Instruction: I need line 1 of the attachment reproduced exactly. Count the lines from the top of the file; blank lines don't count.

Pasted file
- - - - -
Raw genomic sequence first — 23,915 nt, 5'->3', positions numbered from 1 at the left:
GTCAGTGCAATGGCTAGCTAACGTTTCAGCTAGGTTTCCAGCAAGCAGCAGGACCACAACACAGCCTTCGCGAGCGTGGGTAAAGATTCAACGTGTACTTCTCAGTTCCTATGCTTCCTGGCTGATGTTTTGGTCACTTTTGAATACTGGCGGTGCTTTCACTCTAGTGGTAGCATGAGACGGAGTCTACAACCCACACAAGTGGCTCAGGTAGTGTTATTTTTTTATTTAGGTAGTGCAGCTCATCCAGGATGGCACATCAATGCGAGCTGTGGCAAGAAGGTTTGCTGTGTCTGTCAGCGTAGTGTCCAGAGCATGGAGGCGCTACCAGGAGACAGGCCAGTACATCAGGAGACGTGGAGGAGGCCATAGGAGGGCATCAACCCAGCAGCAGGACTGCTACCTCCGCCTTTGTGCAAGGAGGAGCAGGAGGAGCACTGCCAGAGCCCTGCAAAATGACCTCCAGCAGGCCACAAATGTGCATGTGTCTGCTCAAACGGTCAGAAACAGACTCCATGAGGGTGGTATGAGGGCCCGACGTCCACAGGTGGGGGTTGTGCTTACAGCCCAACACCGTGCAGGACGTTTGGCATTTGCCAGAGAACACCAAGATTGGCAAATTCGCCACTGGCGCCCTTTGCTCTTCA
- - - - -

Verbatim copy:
Raw genomic sequence first — 23,915 nt, 5'->3', positions numbered from 1 at the left: